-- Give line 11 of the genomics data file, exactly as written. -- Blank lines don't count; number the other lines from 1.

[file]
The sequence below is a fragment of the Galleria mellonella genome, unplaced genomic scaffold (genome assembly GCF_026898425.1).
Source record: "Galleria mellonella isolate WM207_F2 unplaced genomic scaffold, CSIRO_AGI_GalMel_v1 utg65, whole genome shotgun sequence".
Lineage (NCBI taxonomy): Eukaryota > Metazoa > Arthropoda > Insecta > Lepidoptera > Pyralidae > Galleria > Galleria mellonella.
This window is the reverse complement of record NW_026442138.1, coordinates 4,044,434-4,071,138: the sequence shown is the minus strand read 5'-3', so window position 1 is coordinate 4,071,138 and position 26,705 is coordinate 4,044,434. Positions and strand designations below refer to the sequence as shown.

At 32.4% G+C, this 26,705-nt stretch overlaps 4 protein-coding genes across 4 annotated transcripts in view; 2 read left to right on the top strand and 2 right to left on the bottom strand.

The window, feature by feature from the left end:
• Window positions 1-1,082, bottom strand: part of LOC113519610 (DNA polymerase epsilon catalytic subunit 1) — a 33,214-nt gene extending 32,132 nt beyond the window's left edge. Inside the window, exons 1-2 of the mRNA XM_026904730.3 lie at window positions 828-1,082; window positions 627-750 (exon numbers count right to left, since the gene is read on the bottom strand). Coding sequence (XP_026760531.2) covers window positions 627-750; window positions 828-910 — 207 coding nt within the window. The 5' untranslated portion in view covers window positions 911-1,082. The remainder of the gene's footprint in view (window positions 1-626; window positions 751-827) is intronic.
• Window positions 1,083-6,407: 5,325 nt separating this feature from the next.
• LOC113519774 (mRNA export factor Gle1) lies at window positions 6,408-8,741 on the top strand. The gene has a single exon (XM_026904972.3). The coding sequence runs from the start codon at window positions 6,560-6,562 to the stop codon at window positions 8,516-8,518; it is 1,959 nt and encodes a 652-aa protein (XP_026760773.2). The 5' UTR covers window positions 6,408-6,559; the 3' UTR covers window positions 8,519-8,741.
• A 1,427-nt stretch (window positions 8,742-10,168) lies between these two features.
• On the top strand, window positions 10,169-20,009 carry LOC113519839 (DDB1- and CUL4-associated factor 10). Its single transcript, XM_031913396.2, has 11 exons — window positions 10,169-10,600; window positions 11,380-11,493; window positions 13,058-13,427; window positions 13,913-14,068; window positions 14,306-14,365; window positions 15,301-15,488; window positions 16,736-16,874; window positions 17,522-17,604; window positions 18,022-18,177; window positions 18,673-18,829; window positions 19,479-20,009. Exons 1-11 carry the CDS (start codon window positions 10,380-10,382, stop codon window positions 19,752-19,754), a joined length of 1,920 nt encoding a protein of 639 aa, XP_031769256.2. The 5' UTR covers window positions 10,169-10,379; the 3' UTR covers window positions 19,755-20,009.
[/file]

• On the top strand, window positions 10,169-20,009 carry LOC113519839 (DDB1- and CUL4-associated factor 10). Its single transcript, XM_031913396.2, has 11 exons — window positions 10,169-10,600; window positions 11,380-11,493; window positions 13,058-13,427; window positions 13,913-14,068; window positions 14,306-14,365; window positions 15,301-15,488; window positions 16,736-16,874; window positions 17,522-17,604; window positions 18,022-18,177; window positions 18,673-18,829; window positions 19,479-20,009. Exons 1-11 carry the CDS (start codon window positions 10,380-10,382, stop codon window positions 19,752-19,754), a joined length of 1,920 nt encoding a protein of 639 aa, XP_031769256.2. The 5' UTR covers window positions 10,169-10,379; the 3' UTR covers window positions 19,755-20,009.